Comparing Types of Wading Boot Soles and Their Performance

We have briefly touched on the types of soles wading boots come out with, but we will dive deeper into the whys and what’s about each type in the below paragraphs. For now, just an understanding of them.

Felt Soles: Pros, Cons, and Performance

My preferred choice of sole for the waters I fish in the summer months. What I lose in grip when hiking in they make up for when walking on the green algae rocks that at times feel like you are walking on ice.

Felt and rubber wading boots side by side
Felt and rubber wading boots side by side

A little trick that I have done in the past Is to grind out two small patches on the heel and front arch of the boot, and stick felt patches in place. This worked very well, giving me a good balance of support and grip on both terrains.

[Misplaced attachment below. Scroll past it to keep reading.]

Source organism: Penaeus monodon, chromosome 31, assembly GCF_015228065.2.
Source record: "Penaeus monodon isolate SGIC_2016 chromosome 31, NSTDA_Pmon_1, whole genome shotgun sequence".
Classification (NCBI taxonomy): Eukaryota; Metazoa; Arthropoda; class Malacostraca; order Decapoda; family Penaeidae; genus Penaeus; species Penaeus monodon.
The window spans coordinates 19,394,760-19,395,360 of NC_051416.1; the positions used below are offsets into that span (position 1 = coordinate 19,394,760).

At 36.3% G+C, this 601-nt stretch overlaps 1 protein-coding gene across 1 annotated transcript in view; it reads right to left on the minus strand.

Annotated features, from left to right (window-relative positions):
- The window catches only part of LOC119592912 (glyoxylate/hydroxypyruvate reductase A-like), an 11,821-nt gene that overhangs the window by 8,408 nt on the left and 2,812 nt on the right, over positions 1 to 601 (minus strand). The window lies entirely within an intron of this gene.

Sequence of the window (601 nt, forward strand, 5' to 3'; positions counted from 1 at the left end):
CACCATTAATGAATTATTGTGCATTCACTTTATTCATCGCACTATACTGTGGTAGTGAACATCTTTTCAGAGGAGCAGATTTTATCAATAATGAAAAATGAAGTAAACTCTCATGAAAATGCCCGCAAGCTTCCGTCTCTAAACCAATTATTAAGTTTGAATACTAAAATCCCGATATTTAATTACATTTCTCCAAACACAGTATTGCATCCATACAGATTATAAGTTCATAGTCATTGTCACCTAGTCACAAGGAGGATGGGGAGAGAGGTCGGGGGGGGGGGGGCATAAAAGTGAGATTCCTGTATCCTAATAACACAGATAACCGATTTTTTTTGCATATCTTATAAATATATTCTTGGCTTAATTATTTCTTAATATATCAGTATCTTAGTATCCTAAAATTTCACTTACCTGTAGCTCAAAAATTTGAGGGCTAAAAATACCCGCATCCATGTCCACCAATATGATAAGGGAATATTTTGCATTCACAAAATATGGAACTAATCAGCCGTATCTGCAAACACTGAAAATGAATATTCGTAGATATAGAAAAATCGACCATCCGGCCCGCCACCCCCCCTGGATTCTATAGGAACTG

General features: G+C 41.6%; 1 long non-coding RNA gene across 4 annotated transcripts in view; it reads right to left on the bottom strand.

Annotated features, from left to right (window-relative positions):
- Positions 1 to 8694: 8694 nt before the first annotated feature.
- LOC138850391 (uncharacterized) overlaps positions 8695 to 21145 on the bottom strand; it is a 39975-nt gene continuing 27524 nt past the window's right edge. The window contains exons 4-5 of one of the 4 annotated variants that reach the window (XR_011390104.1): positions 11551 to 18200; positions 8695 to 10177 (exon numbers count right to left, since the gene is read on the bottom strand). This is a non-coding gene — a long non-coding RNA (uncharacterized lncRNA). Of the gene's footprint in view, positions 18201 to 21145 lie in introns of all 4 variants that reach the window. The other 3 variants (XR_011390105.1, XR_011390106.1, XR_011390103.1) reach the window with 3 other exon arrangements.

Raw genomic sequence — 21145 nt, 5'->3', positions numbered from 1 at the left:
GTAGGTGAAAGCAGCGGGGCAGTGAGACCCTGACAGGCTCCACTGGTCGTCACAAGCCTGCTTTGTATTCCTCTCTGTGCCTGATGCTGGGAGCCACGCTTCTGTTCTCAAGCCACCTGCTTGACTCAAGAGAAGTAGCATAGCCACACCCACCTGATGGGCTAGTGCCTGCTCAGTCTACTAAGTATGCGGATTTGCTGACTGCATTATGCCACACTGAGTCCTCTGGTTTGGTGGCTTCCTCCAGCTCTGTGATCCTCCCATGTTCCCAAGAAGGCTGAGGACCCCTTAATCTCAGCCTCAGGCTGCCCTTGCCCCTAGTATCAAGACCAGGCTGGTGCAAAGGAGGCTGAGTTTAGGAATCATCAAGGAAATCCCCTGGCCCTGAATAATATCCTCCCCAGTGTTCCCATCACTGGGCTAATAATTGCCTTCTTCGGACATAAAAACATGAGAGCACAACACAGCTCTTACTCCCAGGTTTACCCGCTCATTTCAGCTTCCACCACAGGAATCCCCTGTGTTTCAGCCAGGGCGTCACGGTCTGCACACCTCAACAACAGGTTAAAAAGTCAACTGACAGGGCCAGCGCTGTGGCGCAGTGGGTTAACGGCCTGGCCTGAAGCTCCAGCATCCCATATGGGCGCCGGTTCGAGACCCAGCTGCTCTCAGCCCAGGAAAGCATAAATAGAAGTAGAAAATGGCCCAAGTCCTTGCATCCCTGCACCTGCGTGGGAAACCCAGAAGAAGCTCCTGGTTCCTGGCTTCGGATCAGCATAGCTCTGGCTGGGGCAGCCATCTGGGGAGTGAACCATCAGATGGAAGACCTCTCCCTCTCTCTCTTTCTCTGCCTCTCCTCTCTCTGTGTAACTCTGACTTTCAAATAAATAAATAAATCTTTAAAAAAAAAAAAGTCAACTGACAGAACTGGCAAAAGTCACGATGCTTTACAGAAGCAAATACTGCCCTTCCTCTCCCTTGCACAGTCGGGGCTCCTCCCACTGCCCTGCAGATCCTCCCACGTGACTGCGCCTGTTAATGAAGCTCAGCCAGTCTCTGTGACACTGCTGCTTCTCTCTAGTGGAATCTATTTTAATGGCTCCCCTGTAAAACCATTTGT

I’ve got a complete article talking about when to use felt or rubber sole wading boots. Wade into the details 👉 Felt vs Rubber Sole Wading Boots

Felt soles grip better, and as mentioned before, they work very well on my home waters. I walk with more confidence and can concentrate on fishing. They are heavier than rubber soles, and this can be felt during longer fishing sessions.

One thing to note is that when you are fishing different water systems over consecutive days, you should rinse the felt out thoroughly as they are a very good harbor for bacteria and organisms that may have a harmful impact on other water systems. We need to be environmentally conscious of this and the impact it may cause.